Question on ohm's law

1. Jul 18, 2015

Lim Y K

according to ohm's law, the current is proportional to the potential difference provided that the temperature remains constant. so , the for equation , R= V/I, may i know which is the constant in the equation? i know the general form of direct proportion is y=kx or y/x=k but in R=V/I, i am unable to identify which is the constant. please help me with this. thank you

2. Jul 18, 2015

davenn

hi there

There is no constant in there other than whichever one you want to remain constant

so for your example R = V/I ... if V is steady and you measure the current flowing in the circuit, you can establish the resistance present
so for any variation of those 3, from any 2 knowns, you can work out the unknown value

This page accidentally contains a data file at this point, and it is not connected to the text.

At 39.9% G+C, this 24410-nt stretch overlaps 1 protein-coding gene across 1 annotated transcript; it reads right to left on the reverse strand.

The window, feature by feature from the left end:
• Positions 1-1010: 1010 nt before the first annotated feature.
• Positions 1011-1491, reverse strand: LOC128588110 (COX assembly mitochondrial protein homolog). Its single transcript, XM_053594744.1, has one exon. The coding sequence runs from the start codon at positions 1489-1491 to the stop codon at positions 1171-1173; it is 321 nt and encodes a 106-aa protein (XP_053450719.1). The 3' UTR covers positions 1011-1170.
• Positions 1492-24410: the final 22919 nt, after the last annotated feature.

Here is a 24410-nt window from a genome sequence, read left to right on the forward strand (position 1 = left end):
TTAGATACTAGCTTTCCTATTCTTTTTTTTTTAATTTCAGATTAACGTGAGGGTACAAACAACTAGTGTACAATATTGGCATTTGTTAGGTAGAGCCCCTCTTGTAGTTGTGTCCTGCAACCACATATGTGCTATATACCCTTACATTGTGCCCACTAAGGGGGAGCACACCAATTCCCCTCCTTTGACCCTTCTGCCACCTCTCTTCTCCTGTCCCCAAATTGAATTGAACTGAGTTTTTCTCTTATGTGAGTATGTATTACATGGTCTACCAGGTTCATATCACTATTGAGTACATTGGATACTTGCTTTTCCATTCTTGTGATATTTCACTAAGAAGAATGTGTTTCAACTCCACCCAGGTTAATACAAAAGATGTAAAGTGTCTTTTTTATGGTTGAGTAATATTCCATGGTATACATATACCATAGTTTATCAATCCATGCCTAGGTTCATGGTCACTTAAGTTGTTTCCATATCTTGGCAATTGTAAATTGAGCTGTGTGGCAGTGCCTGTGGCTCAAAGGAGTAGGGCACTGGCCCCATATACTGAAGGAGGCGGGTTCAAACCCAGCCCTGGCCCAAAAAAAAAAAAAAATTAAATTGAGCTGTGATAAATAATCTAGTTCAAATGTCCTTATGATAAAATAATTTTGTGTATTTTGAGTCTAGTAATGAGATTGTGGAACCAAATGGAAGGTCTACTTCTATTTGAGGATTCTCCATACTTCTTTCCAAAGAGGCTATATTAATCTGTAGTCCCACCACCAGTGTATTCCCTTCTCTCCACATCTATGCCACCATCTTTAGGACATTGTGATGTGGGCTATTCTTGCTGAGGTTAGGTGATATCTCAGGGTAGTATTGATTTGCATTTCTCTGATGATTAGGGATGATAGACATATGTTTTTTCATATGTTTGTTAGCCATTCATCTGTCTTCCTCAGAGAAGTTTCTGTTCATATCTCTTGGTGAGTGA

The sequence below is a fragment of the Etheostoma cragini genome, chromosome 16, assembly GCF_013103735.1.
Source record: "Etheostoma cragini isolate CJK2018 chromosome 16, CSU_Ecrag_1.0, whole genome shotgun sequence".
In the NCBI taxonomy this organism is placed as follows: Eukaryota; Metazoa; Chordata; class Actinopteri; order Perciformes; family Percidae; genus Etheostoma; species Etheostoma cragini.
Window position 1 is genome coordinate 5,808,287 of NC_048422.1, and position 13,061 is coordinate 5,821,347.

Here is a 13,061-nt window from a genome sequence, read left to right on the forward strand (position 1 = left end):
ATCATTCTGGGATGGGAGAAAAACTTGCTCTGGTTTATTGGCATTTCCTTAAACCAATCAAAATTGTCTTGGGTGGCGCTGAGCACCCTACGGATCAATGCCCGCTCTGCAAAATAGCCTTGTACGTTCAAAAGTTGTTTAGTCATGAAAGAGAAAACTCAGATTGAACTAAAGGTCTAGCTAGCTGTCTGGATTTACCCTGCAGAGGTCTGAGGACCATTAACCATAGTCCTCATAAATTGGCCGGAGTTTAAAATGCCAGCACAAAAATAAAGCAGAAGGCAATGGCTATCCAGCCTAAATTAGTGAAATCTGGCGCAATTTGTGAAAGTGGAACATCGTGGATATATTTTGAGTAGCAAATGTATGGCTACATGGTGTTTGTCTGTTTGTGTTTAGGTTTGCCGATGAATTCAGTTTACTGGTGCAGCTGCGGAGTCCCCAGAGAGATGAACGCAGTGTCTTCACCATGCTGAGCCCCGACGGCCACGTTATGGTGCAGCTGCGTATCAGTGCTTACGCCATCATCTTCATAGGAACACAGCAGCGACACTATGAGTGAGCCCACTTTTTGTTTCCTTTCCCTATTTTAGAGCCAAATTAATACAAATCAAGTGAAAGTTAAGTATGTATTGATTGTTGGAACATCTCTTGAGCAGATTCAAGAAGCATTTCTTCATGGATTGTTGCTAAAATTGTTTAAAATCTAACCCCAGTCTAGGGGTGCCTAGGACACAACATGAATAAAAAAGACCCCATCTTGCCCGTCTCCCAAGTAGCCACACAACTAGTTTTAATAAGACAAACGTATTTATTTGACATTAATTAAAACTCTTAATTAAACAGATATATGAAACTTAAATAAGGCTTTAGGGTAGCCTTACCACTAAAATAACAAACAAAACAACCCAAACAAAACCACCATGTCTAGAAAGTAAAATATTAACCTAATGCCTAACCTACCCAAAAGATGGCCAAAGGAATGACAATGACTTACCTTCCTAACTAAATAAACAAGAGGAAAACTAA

Dave

3. Jul 18, 2015

phinds

Why would the temperature need to remain constant? Resistance will vary with temperature but that doesn't invalidate Ohm's Law, it just means that for a fixed voltage, the current will fluctuate inversely with the resistance fluctuation

4. Jul 18, 2015

Qwertywerty

Ohm's law states that for constant physical conditions , the potential difference applied across a circuit is directly proportional to the current induced .

Or , V ∝i , and V=iR .

Thus the constant of proportionality , by ohm's law , is R .

I hope this helps .

5. Jul 18, 2015

phinds

OR, the current induced is directly proportional to the voltage applied.

6. Jul 18, 2015

Lim Y K

it does make sense to me....my notes states so as well but i just needed clarification